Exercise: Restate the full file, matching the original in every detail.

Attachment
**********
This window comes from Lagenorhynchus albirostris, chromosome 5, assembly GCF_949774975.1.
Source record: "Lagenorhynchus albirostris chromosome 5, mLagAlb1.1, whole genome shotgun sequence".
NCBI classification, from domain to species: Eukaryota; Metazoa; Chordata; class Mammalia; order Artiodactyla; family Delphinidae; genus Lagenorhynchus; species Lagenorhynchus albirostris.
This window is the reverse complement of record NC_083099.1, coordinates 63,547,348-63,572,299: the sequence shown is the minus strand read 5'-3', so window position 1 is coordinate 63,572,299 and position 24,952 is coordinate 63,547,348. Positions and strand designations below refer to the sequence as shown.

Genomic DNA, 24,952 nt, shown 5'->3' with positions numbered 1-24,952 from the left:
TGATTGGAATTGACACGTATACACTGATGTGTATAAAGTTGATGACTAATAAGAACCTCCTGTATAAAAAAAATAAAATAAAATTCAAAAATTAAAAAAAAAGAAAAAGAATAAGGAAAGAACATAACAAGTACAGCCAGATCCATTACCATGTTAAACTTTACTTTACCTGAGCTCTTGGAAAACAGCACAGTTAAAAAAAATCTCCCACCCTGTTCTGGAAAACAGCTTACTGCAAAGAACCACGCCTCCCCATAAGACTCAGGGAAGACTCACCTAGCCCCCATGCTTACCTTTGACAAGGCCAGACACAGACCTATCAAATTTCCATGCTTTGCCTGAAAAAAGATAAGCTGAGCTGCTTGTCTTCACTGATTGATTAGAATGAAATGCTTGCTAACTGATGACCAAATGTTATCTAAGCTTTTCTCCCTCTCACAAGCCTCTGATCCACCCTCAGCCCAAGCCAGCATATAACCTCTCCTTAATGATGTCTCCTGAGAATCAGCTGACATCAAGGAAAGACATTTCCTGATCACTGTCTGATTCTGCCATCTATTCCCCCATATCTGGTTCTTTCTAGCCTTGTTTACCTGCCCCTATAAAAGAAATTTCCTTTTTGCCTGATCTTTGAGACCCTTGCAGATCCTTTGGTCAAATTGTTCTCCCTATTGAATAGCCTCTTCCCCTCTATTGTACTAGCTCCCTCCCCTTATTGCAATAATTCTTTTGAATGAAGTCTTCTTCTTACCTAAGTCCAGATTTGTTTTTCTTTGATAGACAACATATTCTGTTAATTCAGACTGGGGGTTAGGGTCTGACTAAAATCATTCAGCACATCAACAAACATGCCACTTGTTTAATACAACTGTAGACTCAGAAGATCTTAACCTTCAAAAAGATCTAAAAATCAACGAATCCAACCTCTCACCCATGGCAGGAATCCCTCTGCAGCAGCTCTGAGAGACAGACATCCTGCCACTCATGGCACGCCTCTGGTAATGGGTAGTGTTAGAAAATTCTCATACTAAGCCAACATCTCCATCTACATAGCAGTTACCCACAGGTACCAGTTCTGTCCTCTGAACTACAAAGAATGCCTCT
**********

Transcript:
This window comes from Lagenorhynchus albirostris, chromosome 5, assembly GCF_949774975.1.
Source record: "Lagenorhynchus albirostris chromosome 5, mLagAlb1.1, whole genome shotgun sequence".
NCBI classification, from domain to species: Eukaryota; Metazoa; Chordata; class Mammalia; order Artiodactyla; family Delphinidae; genus Lagenorhynchus; species Lagenorhynchus albirostris.
This window is the reverse complement of record NC_083099.1, coordinates 63,547,348-63,572,299: the sequence shown is the minus strand read 5'-3', so window position 1 is coordinate 63,572,299 and position 24,952 is coordinate 63,547,348. Positions and strand designations below refer to the sequence as shown.

Genomic DNA, 24,952 nt, shown 5'->3' with positions numbered 1-24,952 from the left:
TGATTGGAATTGACACGTATACACTGATGTGTATAAAGTTGATGACTAATAAGAACCTCCTGTATAAAAAAAATAAAATAAAATTCAAAAATTAAAAAAAAAGAAAAAGAATAAGGAAAGAACATAACAAGTACAGCCAGATCCATTACCATGTTAAACTTTACTTTACCTGAGCTCTTGGAAAACAGCACAGTTAAAAAAAATCTCCCACCCTGTTCTGGAAAACAGCTTACTGCAAAGAACCACGCCTCCCCATAAGACTCAGGGAAGACTCACCTAGCCCCCATGCTTACCTTTGACAAGGCCAGACACAGACCTATCAAATTTCCATGCTTTGCCTGAAAAAAGATAAGCTGAGCTGCTTGTCTTCACTGATTGATTAGAATGAAATGCTTGCTAACTGATGACCAAATGTTATCTAAGCTTTTCTCCCTCTCACAAGCCTCTGATCCACCCTCAGCCCAAGCCAGCATATAACCTCTCCTTAATGATGTCTCCTGAGAATCAGCTGACATCAAGGAAAGACATTTCCTGATCACTGTCTGATTCTGCCATCTATTCCCCCATATCTGGTTCTTTCTAGCCTTGTTTACCTGCCCCTATAAAAGAAATTTCCTTTTTGCCTGATCTTTGAGACCCTTGCAGATCCTTTGGTCAAATTGTTCTCCCTATTGAATAGCCTCTTCCCCTCTATTGTACTAGCTCCCTCCCCTTATTGCAATAATTCTTTTGAATGAAGTCTTCTTCTTACCTAAGTCCAGATTTGTTTTTCTTTGATAGACAACATATTCTGTTAATTCAGACTGGGGGTTAGGGTCTGACTAAAATCATTCAGCACATCAACAAACATGCCACTTGTTTAATACAACTGTAGACTCAGAAGATCTTAACCTTCAAAAAGATCTAAAAATCAACGAATCCAACCTCTCACCCATGGCAGGAATCCCTCTGCAGCAGCTCTGAGAGACAGACATCCTGCCACTCATGGCACGCCTCTGGTAATGGGTAGTGTTAGAAAATTCTCATACTAAGCCAACATCTCCATCTACATAGCAGTTACCCACAGGTACCAGTTCTGTCCTCTGAACTACAAAGAATGCCTCT